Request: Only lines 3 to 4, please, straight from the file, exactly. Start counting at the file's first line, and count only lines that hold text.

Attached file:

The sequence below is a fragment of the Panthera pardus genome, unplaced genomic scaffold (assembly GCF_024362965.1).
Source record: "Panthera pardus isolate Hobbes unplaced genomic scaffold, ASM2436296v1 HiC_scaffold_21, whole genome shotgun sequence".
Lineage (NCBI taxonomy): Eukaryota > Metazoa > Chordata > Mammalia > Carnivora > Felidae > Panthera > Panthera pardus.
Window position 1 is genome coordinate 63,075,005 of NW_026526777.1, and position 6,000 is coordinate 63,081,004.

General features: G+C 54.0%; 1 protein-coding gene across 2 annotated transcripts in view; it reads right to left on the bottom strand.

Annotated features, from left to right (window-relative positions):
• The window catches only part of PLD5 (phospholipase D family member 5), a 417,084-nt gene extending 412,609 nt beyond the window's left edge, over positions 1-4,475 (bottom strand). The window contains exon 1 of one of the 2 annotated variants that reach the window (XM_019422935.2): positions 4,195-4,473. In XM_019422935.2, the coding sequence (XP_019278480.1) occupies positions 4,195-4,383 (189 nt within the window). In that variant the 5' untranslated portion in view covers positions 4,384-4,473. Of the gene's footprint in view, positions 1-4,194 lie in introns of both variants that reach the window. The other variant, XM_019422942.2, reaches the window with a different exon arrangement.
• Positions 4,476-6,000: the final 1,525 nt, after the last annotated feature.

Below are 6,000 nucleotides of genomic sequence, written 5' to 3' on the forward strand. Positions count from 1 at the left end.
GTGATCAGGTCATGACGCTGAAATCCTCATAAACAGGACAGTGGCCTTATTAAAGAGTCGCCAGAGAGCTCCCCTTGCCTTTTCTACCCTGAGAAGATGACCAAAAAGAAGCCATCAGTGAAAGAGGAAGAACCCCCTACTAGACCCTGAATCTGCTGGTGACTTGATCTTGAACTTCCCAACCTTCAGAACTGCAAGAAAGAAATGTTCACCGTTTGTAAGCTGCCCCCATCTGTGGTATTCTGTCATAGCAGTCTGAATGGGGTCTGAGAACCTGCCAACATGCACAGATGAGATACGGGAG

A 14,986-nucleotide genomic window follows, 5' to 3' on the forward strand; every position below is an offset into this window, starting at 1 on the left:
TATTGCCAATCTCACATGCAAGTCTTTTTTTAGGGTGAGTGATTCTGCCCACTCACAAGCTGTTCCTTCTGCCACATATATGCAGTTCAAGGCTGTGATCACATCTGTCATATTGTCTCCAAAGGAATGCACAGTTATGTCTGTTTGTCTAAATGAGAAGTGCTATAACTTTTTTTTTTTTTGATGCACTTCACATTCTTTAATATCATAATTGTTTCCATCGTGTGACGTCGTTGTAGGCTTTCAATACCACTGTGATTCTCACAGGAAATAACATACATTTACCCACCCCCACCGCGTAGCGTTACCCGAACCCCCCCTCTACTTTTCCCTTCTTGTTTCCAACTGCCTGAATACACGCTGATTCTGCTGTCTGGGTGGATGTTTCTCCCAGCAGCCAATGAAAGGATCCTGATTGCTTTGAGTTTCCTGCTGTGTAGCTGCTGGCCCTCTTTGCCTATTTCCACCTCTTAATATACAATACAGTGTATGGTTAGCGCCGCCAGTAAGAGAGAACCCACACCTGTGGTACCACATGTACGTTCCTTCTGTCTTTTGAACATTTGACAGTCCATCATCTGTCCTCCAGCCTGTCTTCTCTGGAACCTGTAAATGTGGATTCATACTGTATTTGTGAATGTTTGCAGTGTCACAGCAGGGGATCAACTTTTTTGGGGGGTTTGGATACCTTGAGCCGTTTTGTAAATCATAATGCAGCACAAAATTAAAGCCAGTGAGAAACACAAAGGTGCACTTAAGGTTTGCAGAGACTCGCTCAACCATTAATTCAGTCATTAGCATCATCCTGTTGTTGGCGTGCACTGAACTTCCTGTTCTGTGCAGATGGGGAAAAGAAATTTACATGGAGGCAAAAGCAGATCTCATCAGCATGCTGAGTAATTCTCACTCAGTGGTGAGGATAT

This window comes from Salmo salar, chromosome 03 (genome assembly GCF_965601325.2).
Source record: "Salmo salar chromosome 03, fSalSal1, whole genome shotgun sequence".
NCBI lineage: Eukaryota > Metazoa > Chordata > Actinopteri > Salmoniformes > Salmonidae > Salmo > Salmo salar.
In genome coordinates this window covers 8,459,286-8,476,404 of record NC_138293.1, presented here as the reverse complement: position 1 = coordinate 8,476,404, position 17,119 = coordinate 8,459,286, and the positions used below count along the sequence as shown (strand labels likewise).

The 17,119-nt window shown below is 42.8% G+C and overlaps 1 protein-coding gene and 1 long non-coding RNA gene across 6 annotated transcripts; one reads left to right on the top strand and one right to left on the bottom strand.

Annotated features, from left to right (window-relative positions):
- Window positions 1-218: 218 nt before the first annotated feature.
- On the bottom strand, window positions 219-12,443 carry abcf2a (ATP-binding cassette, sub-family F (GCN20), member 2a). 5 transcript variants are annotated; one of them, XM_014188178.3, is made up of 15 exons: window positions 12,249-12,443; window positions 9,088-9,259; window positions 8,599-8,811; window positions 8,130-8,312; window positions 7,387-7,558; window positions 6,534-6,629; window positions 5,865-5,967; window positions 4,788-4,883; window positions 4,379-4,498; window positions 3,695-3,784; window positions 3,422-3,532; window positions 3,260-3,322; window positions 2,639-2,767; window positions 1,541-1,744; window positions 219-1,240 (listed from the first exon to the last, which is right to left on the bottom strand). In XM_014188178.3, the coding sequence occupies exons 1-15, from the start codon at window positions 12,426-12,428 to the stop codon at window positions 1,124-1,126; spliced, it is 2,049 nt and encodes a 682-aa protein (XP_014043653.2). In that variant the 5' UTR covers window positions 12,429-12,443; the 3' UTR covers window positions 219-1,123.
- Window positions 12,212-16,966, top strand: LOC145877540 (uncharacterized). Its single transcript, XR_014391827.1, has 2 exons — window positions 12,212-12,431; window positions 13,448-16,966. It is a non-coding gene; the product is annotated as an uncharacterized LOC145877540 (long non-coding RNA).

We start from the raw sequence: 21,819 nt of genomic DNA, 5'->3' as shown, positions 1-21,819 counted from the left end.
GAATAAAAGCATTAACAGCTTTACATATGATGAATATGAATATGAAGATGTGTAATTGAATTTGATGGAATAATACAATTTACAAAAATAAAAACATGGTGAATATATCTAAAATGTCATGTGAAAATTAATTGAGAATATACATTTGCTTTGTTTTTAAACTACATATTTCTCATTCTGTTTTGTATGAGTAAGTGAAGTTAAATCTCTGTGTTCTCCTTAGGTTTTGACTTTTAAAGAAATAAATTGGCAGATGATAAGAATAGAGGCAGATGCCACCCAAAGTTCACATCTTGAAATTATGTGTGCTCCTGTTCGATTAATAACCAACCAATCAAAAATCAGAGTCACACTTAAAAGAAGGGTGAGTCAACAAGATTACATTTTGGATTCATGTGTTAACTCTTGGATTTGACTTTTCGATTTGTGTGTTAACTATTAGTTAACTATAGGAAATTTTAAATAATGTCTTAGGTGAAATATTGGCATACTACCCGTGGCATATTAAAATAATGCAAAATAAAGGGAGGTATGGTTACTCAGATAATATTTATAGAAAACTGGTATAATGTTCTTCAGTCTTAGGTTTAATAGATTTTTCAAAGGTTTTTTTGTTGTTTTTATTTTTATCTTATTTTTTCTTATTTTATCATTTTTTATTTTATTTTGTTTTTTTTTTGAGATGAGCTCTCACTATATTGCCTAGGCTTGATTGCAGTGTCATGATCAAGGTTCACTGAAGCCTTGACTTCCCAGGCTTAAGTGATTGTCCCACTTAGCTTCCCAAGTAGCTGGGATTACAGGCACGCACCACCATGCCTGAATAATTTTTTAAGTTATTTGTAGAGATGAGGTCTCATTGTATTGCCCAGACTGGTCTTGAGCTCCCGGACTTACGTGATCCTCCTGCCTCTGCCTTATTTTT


Lineage (NCBI taxonomy): Eukaryota > Metazoa > Chordata > Mammalia > Carnivora > Felidae > Panthera > Panthera pardus.
Window position 1 is genome coordinate 63,075,005 of NW_026526777.1, and position 6,000 is coordinate 63,081,004.